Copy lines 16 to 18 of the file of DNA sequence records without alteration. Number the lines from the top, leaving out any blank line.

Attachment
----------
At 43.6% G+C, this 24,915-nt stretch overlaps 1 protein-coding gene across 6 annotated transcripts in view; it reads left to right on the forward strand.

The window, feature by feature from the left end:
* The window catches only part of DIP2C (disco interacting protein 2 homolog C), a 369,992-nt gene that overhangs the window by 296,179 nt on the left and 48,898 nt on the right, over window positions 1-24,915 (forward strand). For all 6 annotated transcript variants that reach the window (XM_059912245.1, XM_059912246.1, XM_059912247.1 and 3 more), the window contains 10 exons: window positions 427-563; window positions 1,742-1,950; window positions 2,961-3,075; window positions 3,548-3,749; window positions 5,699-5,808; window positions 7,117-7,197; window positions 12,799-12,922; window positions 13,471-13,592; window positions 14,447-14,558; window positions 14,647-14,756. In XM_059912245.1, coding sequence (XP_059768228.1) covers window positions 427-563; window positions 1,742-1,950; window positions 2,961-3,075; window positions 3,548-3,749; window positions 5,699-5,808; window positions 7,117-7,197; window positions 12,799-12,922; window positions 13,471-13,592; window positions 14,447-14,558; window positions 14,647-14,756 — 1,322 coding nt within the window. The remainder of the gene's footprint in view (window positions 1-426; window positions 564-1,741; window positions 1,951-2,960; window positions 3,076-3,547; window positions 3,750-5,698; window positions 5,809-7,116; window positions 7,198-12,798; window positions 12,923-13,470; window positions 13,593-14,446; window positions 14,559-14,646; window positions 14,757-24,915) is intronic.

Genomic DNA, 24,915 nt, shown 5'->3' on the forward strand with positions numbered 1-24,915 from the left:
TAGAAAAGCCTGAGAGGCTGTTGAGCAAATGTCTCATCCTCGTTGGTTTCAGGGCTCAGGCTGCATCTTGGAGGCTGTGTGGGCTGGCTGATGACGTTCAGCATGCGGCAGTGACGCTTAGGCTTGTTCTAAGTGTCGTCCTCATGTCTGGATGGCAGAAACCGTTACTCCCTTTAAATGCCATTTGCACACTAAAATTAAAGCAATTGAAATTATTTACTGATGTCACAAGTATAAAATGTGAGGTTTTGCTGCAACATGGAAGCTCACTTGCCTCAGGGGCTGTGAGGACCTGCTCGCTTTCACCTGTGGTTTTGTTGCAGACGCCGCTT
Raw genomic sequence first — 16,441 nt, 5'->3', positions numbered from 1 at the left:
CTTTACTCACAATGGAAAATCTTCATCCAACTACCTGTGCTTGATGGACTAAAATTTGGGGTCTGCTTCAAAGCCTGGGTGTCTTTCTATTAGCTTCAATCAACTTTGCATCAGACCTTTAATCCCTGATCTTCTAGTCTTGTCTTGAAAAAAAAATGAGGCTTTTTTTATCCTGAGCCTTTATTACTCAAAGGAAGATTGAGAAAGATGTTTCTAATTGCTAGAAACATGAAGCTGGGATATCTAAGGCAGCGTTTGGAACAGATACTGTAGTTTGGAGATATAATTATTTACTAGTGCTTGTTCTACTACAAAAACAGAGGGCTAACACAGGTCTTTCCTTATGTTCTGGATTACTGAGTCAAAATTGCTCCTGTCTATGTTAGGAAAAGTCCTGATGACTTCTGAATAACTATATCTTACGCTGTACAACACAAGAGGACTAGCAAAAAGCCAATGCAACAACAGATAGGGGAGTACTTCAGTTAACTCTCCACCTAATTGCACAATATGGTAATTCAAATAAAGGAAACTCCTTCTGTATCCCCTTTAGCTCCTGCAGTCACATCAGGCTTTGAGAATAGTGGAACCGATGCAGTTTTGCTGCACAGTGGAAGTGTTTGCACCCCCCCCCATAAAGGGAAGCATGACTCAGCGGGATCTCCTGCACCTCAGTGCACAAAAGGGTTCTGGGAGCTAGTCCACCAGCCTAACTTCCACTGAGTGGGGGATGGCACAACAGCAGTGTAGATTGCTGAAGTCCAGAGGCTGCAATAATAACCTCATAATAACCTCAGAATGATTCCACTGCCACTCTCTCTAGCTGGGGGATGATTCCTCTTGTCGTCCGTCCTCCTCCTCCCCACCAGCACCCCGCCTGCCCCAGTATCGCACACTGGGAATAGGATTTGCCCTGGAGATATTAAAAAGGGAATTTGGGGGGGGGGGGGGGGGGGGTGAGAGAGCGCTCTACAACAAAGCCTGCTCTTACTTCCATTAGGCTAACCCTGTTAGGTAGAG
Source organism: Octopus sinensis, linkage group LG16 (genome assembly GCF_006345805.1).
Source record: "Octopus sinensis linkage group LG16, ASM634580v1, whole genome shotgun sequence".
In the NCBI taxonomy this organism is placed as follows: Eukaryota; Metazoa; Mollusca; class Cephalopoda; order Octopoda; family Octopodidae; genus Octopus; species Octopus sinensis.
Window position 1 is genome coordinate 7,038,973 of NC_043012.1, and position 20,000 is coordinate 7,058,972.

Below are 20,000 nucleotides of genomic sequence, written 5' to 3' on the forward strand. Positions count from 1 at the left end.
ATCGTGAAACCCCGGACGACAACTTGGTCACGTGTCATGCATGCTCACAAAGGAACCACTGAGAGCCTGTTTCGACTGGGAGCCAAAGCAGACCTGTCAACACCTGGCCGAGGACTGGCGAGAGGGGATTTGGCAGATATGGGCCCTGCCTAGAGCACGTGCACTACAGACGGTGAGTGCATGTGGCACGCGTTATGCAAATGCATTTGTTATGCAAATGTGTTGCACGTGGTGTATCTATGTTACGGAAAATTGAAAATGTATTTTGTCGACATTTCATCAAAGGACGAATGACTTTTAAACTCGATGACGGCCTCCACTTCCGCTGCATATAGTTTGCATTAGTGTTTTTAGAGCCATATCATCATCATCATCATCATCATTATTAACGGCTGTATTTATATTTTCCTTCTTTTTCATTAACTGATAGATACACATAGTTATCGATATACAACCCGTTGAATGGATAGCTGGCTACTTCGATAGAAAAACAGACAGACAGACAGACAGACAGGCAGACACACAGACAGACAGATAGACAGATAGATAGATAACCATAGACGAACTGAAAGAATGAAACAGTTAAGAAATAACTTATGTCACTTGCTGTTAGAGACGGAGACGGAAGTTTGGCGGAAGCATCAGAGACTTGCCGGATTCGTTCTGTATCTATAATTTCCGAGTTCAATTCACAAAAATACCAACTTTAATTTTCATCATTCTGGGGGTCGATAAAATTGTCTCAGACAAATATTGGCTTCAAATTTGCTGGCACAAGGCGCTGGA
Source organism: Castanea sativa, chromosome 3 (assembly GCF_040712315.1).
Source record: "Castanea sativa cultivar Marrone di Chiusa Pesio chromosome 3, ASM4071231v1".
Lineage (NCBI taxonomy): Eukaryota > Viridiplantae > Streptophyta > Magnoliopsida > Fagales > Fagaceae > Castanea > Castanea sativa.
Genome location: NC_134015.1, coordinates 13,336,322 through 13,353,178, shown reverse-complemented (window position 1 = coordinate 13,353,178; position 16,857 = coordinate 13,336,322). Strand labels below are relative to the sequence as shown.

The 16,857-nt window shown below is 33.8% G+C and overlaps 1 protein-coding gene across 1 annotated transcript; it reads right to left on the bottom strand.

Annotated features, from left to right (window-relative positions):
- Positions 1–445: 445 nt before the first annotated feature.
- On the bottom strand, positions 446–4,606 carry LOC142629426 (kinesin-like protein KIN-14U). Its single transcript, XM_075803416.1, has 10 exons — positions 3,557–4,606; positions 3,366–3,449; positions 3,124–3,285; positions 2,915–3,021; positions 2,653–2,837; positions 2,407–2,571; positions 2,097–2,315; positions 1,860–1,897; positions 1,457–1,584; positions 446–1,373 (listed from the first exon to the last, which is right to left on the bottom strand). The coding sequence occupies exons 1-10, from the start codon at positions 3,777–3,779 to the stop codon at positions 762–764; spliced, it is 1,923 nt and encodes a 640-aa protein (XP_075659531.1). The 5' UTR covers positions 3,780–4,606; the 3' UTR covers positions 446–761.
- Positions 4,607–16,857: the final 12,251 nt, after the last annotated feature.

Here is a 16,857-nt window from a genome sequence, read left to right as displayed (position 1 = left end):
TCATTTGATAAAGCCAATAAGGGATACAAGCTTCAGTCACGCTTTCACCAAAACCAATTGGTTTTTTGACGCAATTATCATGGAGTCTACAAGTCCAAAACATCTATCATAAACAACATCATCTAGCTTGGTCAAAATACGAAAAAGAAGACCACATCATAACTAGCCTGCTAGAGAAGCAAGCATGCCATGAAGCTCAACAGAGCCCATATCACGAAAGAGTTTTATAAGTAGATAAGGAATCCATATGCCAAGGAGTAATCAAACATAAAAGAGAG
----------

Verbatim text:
Lineage (NCBI taxonomy): Eukaryota > Viridiplantae > Streptophyta > Magnoliopsida > Fagales > Fagaceae > Castanea > Castanea sativa.
Genome location: NC_134015.1, coordinates 13,336,322 through 13,353,178, shown reverse-complemented (window position 1 = coordinate 13,353,178; position 16,857 = coordinate 13,336,322). Strand labels below are relative to the sequence as shown.

The 16,857-nt window shown below is 33.8% G+C and overlaps 1 protein-coding gene across 1 annotated transcript; it reads right to left on the bottom strand.